The Nightingale: A Book Review


The Nightingale
Kristin Hannah
449 pages

I asked on Facebook a while back for book recommendations. I’ve been reading so much lately and just wanted some new material. Someone recommended Kristin Hannah’s Firefly Lane, which was fantastic! I boo hoo’d for the last 30 pages – luckily in the middle of the night so baby Skywalker was the only one to witness those tears. 😉 When I finished I went to our library’s online catalog and placed requests for several other books that had been recommended. None were available at the time, but The Nightingale was, so I decided to try another of Hannah’s books.

The Nightingale is a completely different story than Firefly Lane. The story follows two sisters in occupied France during WWII. I love period fiction, and anything that takes place in France. I love feeling like I am transported to another time. I enjoy being reminded of the French culture that I fell in love with years ago. The Nightingale did not disappoint.

I became so vested in the characters and their relationship. Vianne and Isabelle have a strained relationship. Their mother died when they were young and then they were abandoned by their father. For some sisters this could bring them closer to rely on one another in times of crisis, but not these sisters. They grew father apart, resented on another, and didn’t hold the same values, or maybe they just had different priorities. Reminds me of my own strained sisterly relationship.

Each sister faces her own challenges during the war and responds in her own way to survive and make a difference. While Vianne’s husband is gone in the war, she has two German soldiers occupy her home, one after another. Her primary goal is to protect her home and her daughter. She is pitted in unbearable situations. She oftentimes regrets her actions, but still strives to do what is right. Isabelle works her way into an underground group in Paris to save France from the Nazis. Her story parallels that of Andree de Jonghe, the real-life Belgian woman who escorted over 100 downed airmen to safety through the Pyrenees during the war.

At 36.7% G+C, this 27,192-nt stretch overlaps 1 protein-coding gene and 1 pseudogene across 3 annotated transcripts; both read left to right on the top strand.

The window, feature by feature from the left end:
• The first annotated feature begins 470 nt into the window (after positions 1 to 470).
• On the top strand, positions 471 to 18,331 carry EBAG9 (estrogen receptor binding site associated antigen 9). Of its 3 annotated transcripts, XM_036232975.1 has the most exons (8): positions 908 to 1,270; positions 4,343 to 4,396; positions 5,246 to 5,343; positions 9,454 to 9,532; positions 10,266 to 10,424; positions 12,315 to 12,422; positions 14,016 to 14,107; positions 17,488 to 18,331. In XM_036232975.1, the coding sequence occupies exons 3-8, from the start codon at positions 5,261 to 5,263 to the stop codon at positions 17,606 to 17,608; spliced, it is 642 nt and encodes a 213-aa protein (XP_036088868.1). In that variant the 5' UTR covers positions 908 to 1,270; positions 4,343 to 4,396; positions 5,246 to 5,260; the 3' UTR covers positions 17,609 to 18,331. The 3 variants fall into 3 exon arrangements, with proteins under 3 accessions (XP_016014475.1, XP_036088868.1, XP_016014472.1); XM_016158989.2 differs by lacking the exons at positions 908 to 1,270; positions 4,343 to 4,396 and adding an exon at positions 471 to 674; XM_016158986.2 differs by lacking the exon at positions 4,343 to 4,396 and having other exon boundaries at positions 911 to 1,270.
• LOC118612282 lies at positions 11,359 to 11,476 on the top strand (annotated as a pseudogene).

While both sisters demonstrate strength in the face of adversity, they are misunderstood. To protect one another, they do not share their secret missions and so Vianne’s view of Isabelle as the irresponsible young girl does not change, and Isabelle’s view of Vianne, the older sister who is never there to help in times of need, does not change.

My mind kept wandering to my grandparents who were teenagers in Holland during the war. How much of this did they live through? How many of their closest friends suffered in similar ways? How did they respond as human rights were stripped away time and time again? I know that they had ration cards. I know that my grandfather was in a work camp. But I don’t know a lot of the details of German occupation or their treatment.

I couldn’t put this book down. For me, it made the war personal. It showed me a sisters’ relationship that doesn’t always see eye to eye, but can still be working toward the same goal. The Nightingale was an emotional read filled with longing, regret, love, and hope.

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